We also found that Lapid – who said last week, “In Israel, the game hasn’t been played fairly for years,” and that “this is a war against the cost of living in Israel and property prices” – is the same Lapid who, as finance minister, watched property prices do nothing but climb, fast, over the last two years, enriching the rich even more and impoverishing the rest. Yair Lapid visits an Israeli center for guide dogs, December 2014. Next on election itinerary: kissing cute babies.

It also turns out that Lapid, who also last week talked about a “game that enabled a small layer of tycoons and top executives to get filthy rich, irrespective of their business performance,” is the same Lapid who did nothing to dismantle the business pyramids, the cross-holdings, the groups controlling the banks, or to heal other ills, despite inheriting the recommendations of the Economic Concentration Committee from his predecessor. Note his decision to allow Shari Arison, owner of Bank Hapoalim, to continue owning the construction giant Shikun & Binui, too.

Now for the craziest part

But the craziest part is when Lapid described what’s gone down in the Knesset and cabinet over the last two years as “a game in which billions of shekels passed from side to side, with no transparency or supervision.”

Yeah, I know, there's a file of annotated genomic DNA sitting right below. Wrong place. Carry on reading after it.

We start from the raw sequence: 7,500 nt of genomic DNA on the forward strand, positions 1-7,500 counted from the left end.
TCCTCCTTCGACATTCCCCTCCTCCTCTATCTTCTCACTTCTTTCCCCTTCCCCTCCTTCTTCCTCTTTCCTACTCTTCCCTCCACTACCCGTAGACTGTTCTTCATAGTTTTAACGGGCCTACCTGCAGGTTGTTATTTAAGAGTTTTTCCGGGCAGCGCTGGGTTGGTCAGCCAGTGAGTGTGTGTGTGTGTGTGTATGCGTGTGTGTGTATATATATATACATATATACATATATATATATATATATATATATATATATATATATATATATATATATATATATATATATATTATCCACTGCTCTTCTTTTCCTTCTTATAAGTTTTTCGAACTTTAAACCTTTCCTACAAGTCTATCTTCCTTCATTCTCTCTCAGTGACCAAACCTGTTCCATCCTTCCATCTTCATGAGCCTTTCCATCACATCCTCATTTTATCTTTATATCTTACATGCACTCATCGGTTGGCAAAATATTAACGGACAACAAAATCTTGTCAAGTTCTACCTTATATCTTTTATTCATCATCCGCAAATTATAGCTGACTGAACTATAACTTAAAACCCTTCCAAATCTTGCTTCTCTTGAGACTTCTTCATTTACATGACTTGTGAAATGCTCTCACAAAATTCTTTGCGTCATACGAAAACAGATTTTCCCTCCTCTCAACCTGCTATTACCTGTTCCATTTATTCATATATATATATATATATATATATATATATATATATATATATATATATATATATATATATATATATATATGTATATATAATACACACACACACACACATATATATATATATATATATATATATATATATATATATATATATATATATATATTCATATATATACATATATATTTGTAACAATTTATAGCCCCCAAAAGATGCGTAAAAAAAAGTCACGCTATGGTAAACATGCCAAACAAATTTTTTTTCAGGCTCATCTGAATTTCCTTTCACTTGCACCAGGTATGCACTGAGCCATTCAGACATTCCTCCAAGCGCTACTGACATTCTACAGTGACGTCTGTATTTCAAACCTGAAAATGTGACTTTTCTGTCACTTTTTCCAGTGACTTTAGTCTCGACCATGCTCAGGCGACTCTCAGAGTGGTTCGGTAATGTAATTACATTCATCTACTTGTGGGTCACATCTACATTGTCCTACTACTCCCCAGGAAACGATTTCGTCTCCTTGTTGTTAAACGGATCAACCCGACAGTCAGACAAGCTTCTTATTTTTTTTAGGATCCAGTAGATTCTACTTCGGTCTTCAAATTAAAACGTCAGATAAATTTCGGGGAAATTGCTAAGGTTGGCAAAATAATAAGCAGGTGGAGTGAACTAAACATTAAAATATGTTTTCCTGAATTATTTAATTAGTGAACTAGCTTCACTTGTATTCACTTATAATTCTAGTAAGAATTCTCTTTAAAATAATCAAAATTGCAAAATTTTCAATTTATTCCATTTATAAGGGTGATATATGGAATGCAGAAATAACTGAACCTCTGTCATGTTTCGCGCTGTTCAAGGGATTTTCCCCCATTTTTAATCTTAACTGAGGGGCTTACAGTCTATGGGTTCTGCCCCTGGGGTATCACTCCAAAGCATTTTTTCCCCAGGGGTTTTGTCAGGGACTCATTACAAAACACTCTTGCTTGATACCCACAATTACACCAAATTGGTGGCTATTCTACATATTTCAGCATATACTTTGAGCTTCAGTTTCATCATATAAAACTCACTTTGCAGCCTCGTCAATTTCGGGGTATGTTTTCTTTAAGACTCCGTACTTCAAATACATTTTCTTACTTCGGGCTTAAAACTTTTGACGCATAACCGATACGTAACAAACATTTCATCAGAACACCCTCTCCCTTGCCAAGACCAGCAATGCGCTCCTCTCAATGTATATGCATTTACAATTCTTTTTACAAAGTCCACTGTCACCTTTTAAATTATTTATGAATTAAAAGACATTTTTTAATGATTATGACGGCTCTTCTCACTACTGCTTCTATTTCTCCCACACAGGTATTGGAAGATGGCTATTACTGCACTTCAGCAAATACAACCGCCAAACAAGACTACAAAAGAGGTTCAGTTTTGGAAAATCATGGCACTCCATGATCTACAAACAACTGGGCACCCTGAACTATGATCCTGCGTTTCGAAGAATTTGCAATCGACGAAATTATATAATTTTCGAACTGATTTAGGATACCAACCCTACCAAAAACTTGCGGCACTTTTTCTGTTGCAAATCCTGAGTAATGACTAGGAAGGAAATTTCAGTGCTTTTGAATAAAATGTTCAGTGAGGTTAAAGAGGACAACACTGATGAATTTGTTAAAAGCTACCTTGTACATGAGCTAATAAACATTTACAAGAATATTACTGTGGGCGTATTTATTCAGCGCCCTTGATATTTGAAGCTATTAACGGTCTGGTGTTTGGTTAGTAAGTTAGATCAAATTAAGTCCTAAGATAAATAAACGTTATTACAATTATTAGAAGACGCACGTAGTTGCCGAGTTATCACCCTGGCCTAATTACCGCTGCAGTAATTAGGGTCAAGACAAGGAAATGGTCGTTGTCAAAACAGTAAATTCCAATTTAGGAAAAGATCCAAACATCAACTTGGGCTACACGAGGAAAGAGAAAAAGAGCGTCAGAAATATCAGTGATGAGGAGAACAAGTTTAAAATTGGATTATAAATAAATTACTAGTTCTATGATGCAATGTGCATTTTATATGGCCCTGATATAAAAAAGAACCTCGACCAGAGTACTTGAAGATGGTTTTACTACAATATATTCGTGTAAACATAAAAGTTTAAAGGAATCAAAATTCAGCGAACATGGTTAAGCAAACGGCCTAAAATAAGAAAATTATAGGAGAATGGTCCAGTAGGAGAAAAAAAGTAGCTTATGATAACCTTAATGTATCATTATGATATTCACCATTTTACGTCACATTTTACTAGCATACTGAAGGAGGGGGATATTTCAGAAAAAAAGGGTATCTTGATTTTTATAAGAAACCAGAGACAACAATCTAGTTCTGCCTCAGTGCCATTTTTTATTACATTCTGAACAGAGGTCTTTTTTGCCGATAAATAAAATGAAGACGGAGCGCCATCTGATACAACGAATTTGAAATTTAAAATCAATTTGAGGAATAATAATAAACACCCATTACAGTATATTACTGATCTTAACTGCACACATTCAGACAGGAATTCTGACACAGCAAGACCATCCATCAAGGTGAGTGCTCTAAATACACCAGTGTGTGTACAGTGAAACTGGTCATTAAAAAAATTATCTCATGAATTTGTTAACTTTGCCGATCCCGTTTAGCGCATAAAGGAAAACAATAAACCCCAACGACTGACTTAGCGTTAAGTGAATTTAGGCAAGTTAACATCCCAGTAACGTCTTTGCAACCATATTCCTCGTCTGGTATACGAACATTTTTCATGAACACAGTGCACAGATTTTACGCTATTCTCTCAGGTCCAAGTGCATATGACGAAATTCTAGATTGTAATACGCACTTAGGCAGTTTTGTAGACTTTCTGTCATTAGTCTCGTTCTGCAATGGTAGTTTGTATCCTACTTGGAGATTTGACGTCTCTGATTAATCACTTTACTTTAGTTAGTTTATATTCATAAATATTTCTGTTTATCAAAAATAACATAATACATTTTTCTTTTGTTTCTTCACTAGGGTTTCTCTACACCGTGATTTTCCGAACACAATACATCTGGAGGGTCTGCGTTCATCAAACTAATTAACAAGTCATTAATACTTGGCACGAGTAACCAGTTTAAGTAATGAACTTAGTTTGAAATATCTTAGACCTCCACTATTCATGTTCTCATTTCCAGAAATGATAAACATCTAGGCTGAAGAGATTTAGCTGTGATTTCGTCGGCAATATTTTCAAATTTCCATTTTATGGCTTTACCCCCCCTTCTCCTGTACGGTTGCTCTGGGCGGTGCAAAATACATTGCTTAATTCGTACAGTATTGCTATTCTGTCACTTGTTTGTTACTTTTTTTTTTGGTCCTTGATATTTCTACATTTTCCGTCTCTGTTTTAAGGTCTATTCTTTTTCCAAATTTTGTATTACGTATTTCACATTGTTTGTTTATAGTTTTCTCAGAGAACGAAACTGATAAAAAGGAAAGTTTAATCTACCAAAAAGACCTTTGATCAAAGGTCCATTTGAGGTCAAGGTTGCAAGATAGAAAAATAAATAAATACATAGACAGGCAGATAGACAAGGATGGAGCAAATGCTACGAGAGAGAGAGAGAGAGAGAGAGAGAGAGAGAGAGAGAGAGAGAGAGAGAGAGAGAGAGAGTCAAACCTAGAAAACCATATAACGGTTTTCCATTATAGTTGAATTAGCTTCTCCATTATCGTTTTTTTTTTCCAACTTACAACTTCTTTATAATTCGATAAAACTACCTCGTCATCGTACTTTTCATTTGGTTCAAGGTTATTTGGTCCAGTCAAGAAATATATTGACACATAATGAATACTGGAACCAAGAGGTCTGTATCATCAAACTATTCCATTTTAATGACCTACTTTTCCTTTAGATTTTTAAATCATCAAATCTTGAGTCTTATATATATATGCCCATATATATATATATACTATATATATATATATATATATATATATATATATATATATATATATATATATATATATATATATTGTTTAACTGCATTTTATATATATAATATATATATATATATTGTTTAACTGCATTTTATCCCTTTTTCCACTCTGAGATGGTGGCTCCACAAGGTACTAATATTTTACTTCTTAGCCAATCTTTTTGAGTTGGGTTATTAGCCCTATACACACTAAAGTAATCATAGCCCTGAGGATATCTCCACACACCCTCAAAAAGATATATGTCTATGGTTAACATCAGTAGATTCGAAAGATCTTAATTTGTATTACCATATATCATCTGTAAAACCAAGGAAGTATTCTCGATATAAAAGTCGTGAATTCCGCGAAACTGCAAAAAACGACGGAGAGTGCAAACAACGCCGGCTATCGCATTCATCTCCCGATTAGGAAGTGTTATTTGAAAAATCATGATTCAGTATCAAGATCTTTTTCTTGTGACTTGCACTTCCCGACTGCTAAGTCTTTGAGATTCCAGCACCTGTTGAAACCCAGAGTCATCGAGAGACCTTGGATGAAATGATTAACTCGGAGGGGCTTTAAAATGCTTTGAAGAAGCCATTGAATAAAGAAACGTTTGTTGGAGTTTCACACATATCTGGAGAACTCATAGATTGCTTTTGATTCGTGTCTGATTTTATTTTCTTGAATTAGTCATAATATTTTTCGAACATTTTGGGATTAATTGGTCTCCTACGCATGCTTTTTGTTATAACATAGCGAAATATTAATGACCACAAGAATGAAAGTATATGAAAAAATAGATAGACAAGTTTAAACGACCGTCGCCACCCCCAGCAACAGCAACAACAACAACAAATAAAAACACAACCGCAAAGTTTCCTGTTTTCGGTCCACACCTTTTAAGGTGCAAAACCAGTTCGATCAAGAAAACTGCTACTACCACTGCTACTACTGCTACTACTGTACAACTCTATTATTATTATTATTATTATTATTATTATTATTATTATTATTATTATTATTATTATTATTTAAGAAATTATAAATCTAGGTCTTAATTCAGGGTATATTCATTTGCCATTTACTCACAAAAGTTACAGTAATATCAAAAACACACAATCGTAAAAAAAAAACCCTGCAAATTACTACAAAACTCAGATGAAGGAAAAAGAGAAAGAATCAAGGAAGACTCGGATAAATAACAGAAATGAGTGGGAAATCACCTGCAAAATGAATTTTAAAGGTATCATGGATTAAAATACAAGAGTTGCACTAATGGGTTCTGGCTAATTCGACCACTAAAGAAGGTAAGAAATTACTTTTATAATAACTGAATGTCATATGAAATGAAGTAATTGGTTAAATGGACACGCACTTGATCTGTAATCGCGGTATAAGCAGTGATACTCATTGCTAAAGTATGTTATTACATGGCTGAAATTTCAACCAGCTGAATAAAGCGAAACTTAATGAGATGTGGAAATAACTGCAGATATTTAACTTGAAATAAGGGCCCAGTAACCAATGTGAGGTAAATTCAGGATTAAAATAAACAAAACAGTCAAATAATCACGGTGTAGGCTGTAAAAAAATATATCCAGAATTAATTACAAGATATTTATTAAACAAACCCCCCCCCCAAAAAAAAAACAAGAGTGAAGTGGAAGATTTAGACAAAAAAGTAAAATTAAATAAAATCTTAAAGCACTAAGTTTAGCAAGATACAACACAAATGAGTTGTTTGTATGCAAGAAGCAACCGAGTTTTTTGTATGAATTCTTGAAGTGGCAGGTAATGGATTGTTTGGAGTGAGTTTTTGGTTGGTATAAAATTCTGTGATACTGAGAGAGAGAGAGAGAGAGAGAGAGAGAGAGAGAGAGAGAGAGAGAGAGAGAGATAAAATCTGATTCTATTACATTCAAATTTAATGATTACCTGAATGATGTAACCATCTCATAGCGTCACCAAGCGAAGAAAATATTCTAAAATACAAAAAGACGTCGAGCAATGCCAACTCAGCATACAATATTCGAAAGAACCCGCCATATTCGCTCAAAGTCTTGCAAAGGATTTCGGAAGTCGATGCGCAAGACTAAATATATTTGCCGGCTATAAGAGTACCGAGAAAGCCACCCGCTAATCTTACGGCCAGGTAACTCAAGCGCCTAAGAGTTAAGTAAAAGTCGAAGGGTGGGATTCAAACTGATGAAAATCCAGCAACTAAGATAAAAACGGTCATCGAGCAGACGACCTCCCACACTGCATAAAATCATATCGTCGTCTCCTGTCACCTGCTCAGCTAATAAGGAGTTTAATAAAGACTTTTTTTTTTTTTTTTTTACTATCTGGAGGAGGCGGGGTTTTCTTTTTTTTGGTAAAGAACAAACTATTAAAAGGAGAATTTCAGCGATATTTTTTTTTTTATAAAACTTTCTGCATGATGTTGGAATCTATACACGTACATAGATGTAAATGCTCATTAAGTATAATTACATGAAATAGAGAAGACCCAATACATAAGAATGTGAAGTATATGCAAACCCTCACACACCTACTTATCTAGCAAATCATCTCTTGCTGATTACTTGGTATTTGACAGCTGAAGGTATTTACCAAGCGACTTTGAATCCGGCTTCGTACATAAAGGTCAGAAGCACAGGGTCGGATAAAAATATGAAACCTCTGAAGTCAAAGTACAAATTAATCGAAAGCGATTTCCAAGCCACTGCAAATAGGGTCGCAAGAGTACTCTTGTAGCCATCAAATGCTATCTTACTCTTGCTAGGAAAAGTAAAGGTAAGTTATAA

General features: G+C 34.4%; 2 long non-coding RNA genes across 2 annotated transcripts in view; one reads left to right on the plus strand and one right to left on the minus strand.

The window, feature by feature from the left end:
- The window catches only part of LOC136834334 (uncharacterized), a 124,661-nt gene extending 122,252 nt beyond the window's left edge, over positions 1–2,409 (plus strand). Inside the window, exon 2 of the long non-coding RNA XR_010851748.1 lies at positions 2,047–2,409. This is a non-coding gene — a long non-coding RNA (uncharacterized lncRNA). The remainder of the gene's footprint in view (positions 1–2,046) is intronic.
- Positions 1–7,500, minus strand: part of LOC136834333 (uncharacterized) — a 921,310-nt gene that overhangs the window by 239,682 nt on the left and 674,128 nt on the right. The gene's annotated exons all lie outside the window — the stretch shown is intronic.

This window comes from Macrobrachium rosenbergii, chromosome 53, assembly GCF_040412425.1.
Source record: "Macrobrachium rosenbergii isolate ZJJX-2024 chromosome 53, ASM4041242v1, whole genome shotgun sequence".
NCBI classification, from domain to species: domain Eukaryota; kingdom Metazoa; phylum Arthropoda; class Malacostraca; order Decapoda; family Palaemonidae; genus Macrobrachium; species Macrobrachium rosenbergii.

With no transparency or supervision? Are you kidding? Who exactly was supposed to see to that in the last two years? Who was the boss of Israel’s accountant general, the budget department, the Tax Authority, the Tax Revenues Authority – enormously powerful bodies that could have stopped every single shekel from moving an inch. Who?

Who could have sponsored laws to force Knesset members and ministers to make declarations of wealth? Who? Who could have himself published a statement of wealth and served as an example? Who could have headed the revolution, but chose instead to adopt the same methods as his predecessors? Who?

Lapid went on to say, “They turned politics and personal survival from a means into an end. That’s the only thing they care about – to survive on the job, take care of cronies, give jobs to the boys in the central party committee, take care of the unions that send people in buses to vote for them. From their perspective, politics is there to serve them. They’re not there to serve the public. As far as they’re concerned, the state is them.”

Bingo! Bingo! Bingo! Mr. Lapid, we have been waiting years for somebody to say that. We got all excited there. Indeed, well said! We could hardly have put it better, though we’d add something about corruption, disintegrating social solidarity and the erosion of faith.